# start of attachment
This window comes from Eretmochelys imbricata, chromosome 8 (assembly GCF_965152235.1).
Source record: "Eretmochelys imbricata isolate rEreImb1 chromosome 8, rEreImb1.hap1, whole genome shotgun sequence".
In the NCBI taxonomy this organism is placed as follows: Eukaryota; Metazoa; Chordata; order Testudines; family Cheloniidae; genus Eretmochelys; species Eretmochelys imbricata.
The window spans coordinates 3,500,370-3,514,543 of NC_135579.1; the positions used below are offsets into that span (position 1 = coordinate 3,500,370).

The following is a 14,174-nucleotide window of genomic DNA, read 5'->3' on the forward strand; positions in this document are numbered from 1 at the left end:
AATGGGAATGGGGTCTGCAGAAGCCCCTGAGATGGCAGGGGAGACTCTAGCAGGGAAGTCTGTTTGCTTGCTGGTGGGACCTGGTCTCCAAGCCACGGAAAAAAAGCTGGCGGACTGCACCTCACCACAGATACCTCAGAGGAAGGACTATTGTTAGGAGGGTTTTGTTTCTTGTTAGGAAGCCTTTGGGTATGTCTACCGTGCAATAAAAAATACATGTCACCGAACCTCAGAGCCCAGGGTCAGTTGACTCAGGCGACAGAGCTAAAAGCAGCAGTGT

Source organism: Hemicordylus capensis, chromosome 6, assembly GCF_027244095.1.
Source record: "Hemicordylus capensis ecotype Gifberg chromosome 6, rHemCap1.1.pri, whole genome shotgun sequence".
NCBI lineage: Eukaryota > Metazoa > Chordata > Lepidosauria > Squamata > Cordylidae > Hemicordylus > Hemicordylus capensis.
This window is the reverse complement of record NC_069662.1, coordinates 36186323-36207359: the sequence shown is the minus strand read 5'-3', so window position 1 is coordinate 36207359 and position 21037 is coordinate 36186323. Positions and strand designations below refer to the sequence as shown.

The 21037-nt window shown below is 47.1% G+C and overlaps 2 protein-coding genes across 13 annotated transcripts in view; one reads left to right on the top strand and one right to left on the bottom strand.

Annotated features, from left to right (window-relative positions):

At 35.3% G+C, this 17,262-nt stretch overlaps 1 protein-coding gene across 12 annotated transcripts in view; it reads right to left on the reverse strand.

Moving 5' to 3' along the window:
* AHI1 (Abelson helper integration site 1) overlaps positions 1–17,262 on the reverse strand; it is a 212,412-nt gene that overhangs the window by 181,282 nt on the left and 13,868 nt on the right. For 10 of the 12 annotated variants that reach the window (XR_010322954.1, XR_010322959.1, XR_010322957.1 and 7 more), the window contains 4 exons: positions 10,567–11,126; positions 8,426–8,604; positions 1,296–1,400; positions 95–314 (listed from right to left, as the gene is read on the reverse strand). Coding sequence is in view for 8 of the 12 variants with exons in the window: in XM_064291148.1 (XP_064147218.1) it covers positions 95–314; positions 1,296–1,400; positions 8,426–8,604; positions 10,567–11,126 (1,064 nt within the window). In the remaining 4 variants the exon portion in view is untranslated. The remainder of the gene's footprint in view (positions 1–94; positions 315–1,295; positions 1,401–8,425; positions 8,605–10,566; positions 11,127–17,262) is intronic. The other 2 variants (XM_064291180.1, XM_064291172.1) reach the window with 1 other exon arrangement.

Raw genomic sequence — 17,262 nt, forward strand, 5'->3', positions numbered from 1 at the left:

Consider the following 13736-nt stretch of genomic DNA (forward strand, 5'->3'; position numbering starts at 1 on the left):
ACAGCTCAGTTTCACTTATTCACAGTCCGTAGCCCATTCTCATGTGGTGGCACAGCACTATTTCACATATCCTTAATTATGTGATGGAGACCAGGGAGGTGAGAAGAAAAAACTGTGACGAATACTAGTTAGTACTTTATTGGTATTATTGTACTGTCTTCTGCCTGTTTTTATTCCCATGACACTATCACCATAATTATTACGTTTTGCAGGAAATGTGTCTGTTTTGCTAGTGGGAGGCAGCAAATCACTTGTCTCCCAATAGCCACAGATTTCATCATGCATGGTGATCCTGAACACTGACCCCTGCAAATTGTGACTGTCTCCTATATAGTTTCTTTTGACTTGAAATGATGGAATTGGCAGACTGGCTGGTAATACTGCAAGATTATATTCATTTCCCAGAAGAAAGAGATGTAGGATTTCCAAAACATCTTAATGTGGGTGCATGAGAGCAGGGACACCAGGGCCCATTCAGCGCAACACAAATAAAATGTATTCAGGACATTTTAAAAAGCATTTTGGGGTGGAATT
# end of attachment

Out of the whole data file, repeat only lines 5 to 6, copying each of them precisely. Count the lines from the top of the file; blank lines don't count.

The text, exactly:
The following is a 14,174-nucleotide window of genomic DNA, read 5'->3' on the forward strand; positions in this document are numbered from 1 at the left end:
AATGGGAATGGGGTCTGCAGAAGCCCCTGAGATGGCAGGGGAGACTCTAGCAGGGAAGTCTGTTTGCTTGCTGGTGGGACCTGGTCTCCAAGCCACGGAAAAAAAGCTGGCGGACTGCACCTCACCACAGATACCTCAGAGGAAGGACTATTGTTAGGAGGGTTTTGTTTCTTGTTAGGAAGCCTTTGGGTATGTCTACCGTGCAATAAAAAATACATGTCACCGAACCTCAGAGCCCAGGGTCAGTTGACTCAGGCGACAGAGCTAAAAGCAGCAGTGT